My brother died of AIDS related pneumonia in July almost 16 years ago. We talked about her when I was with him on the last day of his life. Greg was grateful for all the work Elizabeth Taylor had done to bring attention to AIDS and to his embattled community. But mostly of course, he was simply a huge fan of hers, reveling in his love and passion for her. Just like me today. And I am better today for having had the privilege of time with the both of them. 

Thursday, March 17, 2011


Each of us has movies that changed our life. (And please tell me yours at the end of this post.) Some of the seminal movies in my life still have a hold on me, like THE SOUND OF MUSIC. I still get goosebumps every time that crane shot swoops in over Julie Andrews on that mountaintop in the film’s opening moments. Other movies that once had a similar impact on me don’t anymore. I saw GREASE in the theater four times as a teenager, but now I can’t watch the darn thing all the way through. But when I love a movie I really love a movie and will not hesitate to pay to see it over and over again. And in all of my movie-going years, there’s only one movie that has the distinction of being one I saw in the theaters six times. The year was 1979 and the movie was ALL THAT JAZZ.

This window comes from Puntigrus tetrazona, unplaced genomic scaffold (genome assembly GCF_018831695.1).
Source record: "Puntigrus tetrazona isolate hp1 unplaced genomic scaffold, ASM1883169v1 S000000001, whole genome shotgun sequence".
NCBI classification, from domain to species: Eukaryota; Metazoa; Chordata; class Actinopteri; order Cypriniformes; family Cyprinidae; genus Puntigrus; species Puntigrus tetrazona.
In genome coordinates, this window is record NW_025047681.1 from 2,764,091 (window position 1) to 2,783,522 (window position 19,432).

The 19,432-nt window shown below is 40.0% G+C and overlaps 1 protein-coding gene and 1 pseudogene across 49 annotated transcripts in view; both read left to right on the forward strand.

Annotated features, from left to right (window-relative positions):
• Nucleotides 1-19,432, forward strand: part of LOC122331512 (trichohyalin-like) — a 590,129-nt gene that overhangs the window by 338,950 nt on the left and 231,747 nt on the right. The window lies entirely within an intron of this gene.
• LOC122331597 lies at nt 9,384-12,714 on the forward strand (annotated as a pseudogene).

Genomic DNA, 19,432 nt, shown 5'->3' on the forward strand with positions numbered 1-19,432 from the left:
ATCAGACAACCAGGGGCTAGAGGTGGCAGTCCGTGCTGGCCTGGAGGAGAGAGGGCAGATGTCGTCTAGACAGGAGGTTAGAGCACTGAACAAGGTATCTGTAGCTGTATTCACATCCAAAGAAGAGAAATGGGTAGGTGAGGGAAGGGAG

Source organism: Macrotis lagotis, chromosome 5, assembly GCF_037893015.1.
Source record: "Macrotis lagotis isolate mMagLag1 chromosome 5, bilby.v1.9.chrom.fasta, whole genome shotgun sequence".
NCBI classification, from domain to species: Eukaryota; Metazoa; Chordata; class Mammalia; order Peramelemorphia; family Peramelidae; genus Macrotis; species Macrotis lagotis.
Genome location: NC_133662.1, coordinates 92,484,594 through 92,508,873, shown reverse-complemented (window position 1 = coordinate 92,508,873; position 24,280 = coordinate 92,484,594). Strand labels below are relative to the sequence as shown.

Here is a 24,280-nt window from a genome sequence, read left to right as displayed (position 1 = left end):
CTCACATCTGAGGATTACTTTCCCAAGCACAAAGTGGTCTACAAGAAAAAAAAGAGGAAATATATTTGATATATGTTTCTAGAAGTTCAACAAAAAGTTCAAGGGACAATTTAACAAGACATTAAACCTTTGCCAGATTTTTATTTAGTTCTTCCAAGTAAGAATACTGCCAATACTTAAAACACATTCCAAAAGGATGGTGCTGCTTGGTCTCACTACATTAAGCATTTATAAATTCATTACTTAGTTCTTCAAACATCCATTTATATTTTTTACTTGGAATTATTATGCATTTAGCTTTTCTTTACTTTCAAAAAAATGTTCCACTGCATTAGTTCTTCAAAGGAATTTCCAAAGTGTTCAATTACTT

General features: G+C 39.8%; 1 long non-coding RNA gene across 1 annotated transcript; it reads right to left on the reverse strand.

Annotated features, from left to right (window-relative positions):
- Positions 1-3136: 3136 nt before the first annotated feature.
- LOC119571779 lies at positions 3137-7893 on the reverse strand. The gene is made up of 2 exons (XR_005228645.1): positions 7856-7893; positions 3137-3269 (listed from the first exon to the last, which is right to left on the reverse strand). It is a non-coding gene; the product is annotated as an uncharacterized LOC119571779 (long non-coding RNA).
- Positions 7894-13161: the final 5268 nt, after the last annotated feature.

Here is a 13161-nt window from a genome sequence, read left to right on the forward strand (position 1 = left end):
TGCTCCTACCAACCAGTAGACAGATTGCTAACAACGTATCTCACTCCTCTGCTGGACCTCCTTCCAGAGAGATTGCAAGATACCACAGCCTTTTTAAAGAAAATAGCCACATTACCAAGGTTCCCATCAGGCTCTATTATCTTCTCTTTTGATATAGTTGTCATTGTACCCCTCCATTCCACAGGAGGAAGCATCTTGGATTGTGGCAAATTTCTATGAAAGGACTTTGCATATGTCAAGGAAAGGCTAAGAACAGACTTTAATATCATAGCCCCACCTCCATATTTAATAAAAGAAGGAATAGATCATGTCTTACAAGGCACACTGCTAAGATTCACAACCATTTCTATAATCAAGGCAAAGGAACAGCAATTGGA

In 1979 I was a freshman attending the Minneapolis College of Art & Design. I was a somewhat naïve and sheltered kid from Wisconsin who could draw and had lots of imagination, but I had yet to understand what being an artist was about. I would soon find out. And ALL THAT JAZZ would be as good as any class I was attending.

ALL THAT JAZZ is a movie directed by, written by, and about Bob Fosse. Fosse was a major force in entertainment and a consummate artist.  And boy was he prolific. He was a director of movies like CABARET and LENNY; he wrote, directed and choreographed Broadway shows like PIPPIN and CHICAGO; and he directed TV specials too like LIZA WITH A Z.  He won an Oscar, Emmy and Tony all in one calendar year. He defined the term “multitasker” before the word was even invented!

Needless to say, Fosse was driven. Thus, so is the character based on him in the movie.  Joe Gideon (a bravura turn by Roy Scheider) is a director of both film and stage, and in ALL THAT JAZZ, he’s working on a LENNY-like movie as well as a PIPPIN-like musical simultaneously. The stress is driving him a little nuts. But work is an addiction to him. So are uppers, downers, sex, booze, cheating and lying. It’s the portrait of an artist who’s as insecure as he is talented. The same drive that compels him to try to create extraordinary works is also killing him. When he has a heart attack halfway through the movie, the tragedy doesn’t curb his art, it escalates it. Every thought in his head becomes a phantasmagorical production number, a fever dream halfway between brilliance and a body bag.